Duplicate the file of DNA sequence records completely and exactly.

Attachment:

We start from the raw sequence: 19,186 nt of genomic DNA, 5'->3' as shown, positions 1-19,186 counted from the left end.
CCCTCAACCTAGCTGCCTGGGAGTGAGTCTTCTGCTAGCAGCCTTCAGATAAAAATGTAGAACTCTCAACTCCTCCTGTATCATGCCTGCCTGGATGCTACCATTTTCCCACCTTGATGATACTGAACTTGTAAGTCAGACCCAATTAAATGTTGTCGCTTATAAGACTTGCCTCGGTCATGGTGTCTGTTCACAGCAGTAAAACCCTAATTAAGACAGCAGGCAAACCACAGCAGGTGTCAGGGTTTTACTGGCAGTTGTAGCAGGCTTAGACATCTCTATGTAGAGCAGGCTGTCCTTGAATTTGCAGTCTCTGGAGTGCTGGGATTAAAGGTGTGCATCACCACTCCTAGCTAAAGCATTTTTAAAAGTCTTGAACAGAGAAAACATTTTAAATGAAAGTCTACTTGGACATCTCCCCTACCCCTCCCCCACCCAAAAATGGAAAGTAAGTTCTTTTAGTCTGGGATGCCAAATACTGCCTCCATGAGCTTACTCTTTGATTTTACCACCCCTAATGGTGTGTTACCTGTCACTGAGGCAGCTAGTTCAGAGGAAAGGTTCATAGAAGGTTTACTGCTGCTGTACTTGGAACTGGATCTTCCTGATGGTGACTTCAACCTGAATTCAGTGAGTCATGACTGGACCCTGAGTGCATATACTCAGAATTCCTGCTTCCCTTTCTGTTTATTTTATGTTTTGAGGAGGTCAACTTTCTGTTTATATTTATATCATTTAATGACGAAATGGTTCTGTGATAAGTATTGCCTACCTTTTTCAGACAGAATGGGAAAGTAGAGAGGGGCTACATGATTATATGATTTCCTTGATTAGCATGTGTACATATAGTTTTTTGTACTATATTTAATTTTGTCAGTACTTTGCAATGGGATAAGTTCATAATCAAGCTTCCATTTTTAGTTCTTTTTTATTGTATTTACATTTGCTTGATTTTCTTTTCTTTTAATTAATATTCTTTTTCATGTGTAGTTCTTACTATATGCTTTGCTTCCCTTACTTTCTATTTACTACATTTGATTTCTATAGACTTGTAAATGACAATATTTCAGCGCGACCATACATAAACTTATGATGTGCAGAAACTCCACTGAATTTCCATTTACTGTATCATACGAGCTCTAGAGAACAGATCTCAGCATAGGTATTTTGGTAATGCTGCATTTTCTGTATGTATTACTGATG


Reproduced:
We start from the raw sequence: 19,186 nt of genomic DNA, 5'->3' as shown, positions 1-19,186 counted from the left end.
CCCTCAACCTAGCTGCCTGGGAGTGAGTCTTCTGCTAGCAGCCTTCAGATAAAAATGTAGAACTCTCAACTCCTCCTGTATCATGCCTGCCTGGATGCTACCATTTTCCCACCTTGATGATACTGAACTTGTAAGTCAGACCCAATTAAATGTTGTCGCTTATAAGACTTGCCTCGGTCATGGTGTCTGTTCACAGCAGTAAAACCCTAATTAAGACAGCAGGCAAACCACAGCAGGTGTCAGGGTTTTACTGGCAGTTGTAGCAGGCTTAGACATCTCTATGTAGAGCAGGCTGTCCTTGAATTTGCAGTCTCTGGAGTGCTGGGATTAAAGGTGTGCATCACCACTCCTAGCTAAAGCATTTTTAAAAGTCTTGAACAGAGAAAACATTTTAAATGAAAGTCTACTTGGACATCTCCCCTACCCCTCCCCCACCCAAAAATGGAAAGTAAGTTCTTTTAGTCTGGGATGCCAAATACTGCCTCCATGAGCTTACTCTTTGATTTTACCACCCCTAATGGTGTGTTACCTGTCACTGAGGCAGCTAGTTCAGAGGAAAGGTTCATAGAAGGTTTACTGCTGCTGTACTTGGAACTGGATCTTCCTGATGGTGACTTCAACCTGAATTCAGTGAGTCATGACTGGACCCTGAGTGCATATACTCAGAATTCCTGCTTCCCTTTCTGTTTATTTTATGTTTTGAGGAGGTCAACTTTCTGTTTATATTTATATCATTTAATGACGAAATGGTTCTGTGATAAGTATTGCCTACCTTTTTCAGACAGAATGGGAAAGTAGAGAGGGGCTACATGATTATATGATTTCCTTGATTAGCATGTGTACATATAGTTTTTTGTACTATATTTAATTTTGTCAGTACTTTGCAATGGGATAAGTTCATAATCAAGCTTCCATTTTTAGTTCTTTTTTATTGTATTTACATTTGCTTGATTTTCTTTTCTTTTAATTAATATTCTTTTTCATGTGTAGTTCTTACTATATGCTTTGCTTCCCTTACTTTCTATTTACTACATTTGATTTCTATAGACTTGTAAATGACAATATTTCAGCGCGACCATACATAAACTTATGATGTGCAGAAACTCCACTGAATTTCCATTTACTGTATCATACGAGCTCTAGAGAACAGATCTCAGCATAGGTATTTTGGTAATGCTGCATTTTCTGTATGTATTACTGATG